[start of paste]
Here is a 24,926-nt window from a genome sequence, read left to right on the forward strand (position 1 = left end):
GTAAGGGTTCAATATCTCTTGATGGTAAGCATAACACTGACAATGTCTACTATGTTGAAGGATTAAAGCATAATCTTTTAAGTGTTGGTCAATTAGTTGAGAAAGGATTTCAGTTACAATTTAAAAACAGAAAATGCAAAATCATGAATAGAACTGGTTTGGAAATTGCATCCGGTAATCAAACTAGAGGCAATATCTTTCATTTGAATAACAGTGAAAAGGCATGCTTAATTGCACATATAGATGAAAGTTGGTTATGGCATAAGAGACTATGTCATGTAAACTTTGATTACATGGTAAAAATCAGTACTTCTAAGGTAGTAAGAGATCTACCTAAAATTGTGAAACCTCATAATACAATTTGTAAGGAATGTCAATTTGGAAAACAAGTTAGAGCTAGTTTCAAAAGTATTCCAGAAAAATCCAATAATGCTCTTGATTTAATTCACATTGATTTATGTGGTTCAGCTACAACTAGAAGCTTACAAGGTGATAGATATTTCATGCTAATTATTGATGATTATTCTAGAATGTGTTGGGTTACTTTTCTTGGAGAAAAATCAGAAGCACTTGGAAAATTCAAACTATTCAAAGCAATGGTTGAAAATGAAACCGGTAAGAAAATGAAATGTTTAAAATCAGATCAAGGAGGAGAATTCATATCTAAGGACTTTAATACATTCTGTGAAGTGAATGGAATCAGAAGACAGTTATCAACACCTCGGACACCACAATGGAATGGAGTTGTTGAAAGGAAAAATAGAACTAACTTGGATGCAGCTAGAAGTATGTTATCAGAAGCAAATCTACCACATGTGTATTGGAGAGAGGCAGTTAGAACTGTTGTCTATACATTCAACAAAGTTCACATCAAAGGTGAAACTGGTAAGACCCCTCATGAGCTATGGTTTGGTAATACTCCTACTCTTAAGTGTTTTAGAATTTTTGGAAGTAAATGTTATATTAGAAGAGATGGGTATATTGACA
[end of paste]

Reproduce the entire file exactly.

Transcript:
Here is a 24,926-nt window from a genome sequence, read left to right on the forward strand (position 1 = left end):
GTAAGGGTTCAATATCTCTTGATGGTAAGCATAACACTGACAATGTCTACTATGTTGAAGGATTAAAGCATAATCTTTTAAGTGTTGGTCAATTAGTTGAGAAAGGATTTCAGTTACAATTTAAAAACAGAAAATGCAAAATCATGAATAGAACTGGTTTGGAAATTGCATCCGGTAATCAAACTAGAGGCAATATCTTTCATTTGAATAACAGTGAAAAGGCATGCTTAATTGCACATATAGATGAAAGTTGGTTATGGCATAAGAGACTATGTCATGTAAACTTTGATTACATGGTAAAAATCAGTACTTCTAAGGTAGTAAGAGATCTACCTAAAATTGTGAAACCTCATAATACAATTTGTAAGGAATGTCAATTTGGAAAACAAGTTAGAGCTAGTTTCAAAAGTATTCCAGAAAAATCCAATAATGCTCTTGATTTAATTCACATTGATTTATGTGGTTCAGCTACAACTAGAAGCTTACAAGGTGATAGATATTTCATGCTAATTATTGATGATTATTCTAGAATGTGTTGGGTTACTTTTCTTGGAGAAAAATCAGAAGCACTTGGAAAATTCAAACTATTCAAAGCAATGGTTGAAAATGAAACCGGTAAGAAAATGAAATGTTTAAAATCAGATCAAGGAGGAGAATTCATATCTAAGGACTTTAATACATTCTGTGAAGTGAATGGAATCAGAAGACAGTTATCAACACCTCGGACACCACAATGGAATGGAGTTGTTGAAAGGAAAAATAGAACTAACTTGGATGCAGCTAGAAGTATGTTATCAGAAGCAAATCTACCACATGTGTATTGGAGAGAGGCAGTTAGAACTGTTGTCTATACATTCAACAAAGTTCACATCAAAGGTGAAACTGGTAAGACCCCTCATGAGCTATGGTTTGGTAATACTCCTACTCTTAAGTGTTTTAGAATTTTTGGAAGTAAATGTTATATTAGAAGAGATGGGTATATTGACA